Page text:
The Dry Valleys in southern Victoria Land, 100 km west of McMurdo station, form the largest ice-free area in Antarctica (4800 km2). They are the most extreme cold desert anywhere on earth, where the mean annual temperature is between -14º C and -30º C, most frequently under -20º C, and reaching a record low -68º C.

The Dry Valleys are protected from the ice masses of the Polar Plateau by the Transantarctic Mountains. They force air flowing upwards so they lose their moisture; the valleys then are in a precipitation shadow (where snow and rain don't fall).

Bull Pass, a low passage north of Wright Valley that shows clearly the contrast between "normal" iced Antarctica and the Dry Valleys.

The mountains also prevent the flow of ice down the valleys from the East Antarctic Ice Sheet and finally, strong katabatic winds of up to 320 km/h blow down from the interior along with the low humidity causing the ice from the glaciers that do discharge into the valleys to evaporate.

Wright Valley, the largest of the main three valleys; at far, lake Vanda.

There are three large valleys, Taylor Valley, Wright Valley and Victoria Valley (the great Queen is everywhere!). Taylor Valley was first discovered during Scott's Discovery Expedition (named after the ship) in 1901-1904. It wasn't until the 1950's that further valleys and their extent were discovered from aerial photography.

Taylor Valley. The montain top glaciers drop down to the valley but they can't feed the bottom with ice or melt water - winds evaporate the tiniest humidity.

It's been 2000 million years at least without rain falling.


Glacier sliding down to Taylor Valley.

Unexpectedly, in all this dryness there are rivers flowing, yes! No lush vegetation though, and no fish, but beauty is there somehow. At least, humans are hundreds of miles away, that's already a bit of paradise... Mostly everywhere Man just ruins Nature.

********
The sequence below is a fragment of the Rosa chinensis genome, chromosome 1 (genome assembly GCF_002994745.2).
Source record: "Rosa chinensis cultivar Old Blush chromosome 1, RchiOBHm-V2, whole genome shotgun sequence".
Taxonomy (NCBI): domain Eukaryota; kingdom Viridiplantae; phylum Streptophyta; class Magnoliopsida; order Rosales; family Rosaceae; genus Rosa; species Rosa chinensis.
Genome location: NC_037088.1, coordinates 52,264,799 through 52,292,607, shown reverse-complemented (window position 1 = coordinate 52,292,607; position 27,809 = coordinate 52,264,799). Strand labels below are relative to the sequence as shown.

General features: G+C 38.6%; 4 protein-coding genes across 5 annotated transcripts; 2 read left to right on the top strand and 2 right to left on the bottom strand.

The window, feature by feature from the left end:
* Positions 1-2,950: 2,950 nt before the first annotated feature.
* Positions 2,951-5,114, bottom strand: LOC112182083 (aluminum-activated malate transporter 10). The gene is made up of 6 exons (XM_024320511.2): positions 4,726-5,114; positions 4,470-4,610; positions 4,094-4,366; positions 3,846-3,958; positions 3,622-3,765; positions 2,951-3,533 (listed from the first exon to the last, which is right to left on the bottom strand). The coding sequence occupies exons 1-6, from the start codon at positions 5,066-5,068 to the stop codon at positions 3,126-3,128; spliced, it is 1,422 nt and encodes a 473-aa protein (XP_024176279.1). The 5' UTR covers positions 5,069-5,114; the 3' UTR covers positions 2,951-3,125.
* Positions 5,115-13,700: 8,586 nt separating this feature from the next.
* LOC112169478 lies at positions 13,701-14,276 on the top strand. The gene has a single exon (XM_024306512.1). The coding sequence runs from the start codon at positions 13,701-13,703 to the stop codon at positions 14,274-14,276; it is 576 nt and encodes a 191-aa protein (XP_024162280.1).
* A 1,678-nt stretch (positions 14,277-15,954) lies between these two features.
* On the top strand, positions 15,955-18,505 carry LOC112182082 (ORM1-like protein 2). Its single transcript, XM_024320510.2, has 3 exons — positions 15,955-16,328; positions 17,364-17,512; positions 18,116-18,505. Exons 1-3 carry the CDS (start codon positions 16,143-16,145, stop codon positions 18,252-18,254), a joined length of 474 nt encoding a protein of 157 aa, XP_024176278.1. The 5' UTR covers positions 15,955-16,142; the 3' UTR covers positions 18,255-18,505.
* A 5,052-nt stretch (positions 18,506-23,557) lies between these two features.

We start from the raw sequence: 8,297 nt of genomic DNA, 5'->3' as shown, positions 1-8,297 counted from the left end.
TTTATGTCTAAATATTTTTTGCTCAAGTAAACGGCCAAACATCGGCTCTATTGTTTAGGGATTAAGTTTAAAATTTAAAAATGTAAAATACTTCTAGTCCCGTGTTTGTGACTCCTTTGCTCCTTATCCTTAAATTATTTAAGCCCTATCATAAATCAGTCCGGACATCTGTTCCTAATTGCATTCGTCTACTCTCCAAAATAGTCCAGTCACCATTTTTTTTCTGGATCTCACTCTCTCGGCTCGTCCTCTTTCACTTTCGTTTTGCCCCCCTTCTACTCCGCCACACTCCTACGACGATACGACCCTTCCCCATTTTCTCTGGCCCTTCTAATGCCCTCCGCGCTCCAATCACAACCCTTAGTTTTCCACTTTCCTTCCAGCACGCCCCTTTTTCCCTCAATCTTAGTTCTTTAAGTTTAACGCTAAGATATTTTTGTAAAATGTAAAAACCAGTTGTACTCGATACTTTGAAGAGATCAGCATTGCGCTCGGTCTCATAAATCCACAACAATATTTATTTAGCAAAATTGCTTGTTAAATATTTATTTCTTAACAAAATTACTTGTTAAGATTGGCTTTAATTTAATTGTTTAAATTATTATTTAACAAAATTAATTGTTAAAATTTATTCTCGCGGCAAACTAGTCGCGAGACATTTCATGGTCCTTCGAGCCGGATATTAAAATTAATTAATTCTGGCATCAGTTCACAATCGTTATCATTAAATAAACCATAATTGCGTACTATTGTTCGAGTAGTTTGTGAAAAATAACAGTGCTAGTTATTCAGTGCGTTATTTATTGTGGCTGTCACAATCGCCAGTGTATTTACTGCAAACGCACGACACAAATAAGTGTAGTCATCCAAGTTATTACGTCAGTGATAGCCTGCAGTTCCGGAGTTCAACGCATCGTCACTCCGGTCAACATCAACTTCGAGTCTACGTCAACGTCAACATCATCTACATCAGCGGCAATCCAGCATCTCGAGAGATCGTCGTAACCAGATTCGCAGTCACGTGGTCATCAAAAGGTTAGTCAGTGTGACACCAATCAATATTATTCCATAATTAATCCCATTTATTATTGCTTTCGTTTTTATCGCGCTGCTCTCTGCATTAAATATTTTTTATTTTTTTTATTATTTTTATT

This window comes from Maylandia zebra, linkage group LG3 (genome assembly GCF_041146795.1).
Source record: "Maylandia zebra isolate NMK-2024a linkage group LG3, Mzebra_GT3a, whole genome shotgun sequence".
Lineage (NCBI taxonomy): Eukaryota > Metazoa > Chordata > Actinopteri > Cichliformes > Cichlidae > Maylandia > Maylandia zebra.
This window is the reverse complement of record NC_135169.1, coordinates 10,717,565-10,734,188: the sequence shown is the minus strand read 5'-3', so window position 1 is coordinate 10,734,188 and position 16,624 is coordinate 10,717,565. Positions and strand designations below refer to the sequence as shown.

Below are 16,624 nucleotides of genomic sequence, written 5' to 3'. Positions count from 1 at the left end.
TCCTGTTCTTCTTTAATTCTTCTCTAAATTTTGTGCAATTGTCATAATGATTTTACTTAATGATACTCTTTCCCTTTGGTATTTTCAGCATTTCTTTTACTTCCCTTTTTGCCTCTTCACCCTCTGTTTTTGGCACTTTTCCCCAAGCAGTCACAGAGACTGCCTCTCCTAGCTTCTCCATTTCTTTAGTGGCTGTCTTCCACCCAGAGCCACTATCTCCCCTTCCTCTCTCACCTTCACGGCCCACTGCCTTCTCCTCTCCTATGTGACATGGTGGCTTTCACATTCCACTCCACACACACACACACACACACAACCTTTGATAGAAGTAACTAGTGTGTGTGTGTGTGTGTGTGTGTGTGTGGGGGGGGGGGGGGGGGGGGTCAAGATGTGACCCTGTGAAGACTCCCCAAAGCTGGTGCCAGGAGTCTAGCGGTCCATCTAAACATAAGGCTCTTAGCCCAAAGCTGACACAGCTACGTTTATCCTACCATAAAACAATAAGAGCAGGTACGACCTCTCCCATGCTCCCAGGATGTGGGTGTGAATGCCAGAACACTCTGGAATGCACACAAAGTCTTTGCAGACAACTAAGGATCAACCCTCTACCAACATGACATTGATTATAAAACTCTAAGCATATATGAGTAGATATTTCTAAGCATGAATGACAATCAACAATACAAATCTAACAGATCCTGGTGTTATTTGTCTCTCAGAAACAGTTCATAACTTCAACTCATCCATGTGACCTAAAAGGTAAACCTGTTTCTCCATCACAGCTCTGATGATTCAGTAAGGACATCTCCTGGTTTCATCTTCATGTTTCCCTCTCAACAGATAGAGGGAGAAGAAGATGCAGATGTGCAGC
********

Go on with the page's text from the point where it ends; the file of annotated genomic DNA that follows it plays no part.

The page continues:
Maybe the most impressive is Wright Valley, through which flows the river Onyx to feed Lake Vanda. These names even sound like Scy Fy !


River Onyx and Lake Vanda, in Wright Valley.


During austral summer, the lake partially melts. River Onyx (left) flows into Lake Vanda.

Lake Vanda is the largest of several lakes, at 5.6 km x 1.5 km at extremes, with a depth of 69 m, it has a smooth ice cover of around 4 m thick, in the summer a moat develops as the shore ice melts. Water comes from summer melting of nearby glaciers, once a balance occurs between water entering the lake and ice sublimation from the surface, leading to a fairly stable situation.

The rocks here are granites and gneisses. Loose gravel covers the ground.

Lake Vanda is a hypersaline lake with a salinity more than ten times that of the Dead Sea. Lake Vanda is also meromictic, which means that the deeper waters of the lake don't mix with the shallower waters. There are three distinct layers of water ranging in temperature from 23 °C on the bottom to the middle layer of 7 °C and the upper layer ranges from 4–6 °C .


As there is little or no snowfall in the Dry Valleys the ice on the surface of the lakes is exposed and can be quite beautiful, very hard and clear blue, often with inclusions of small air bubbles, radiating and crossed crack lines.

The lake is always covered by a thick iced transparent layer, some 3 to 4 m deep, except in December when austral summer causes some melting in the lake borders.

Some wind blown sand dust remained captured under ice surface.

Cracks, melt lines and bubbles.




Onyx River is the longest in Antarctica - 32 km ; strictly speaking it isn't a river but a seasonal meltwater stream fed by glaciers.


The Onyx River is a meltwater stream which flows westward through the Wright Valley from Wright Glacier, during the few months of the Antarctic summer. Despite being only 32 kilometres in length it is the longest in Antarctica.



Onyx River, Antarctica Dry Valleys
Coordinates: 77° 26′ S, 162° 45′ E


Onyx stream is formed in Summer from melting Wright Glacier and flows inland along the Wright Valley for 28 kilometers until it reaches Lake Vanda. Strangely, it flows inland, away from the sea, its water never reaching the ocean.

The Onyx typically flows for 6-8 weeks in, in some years it may never actually reach Lake Vanda while in others it may flood causing significant erosion to the valley floor.


The stream flow is quite variable - some years it doesn't even flow at all; some other years, overflow causes large floods. As the river flows it supports some algal (cyanobacteria) growth particularly in the wider and shallower areas.


The New Zealander Vanda Station, at the mouth of the river, was removed in 1995 as lake levels rose, and replaced by a shelter - Lake Vanda Hut - that is temporarily staffed in summer by 2-8 researchers (meteorology, sismology, hidrology...).

The New Zealander hut by the lake, bottom centre.



What a wondrous place! I could sit here and rest to die when time comes...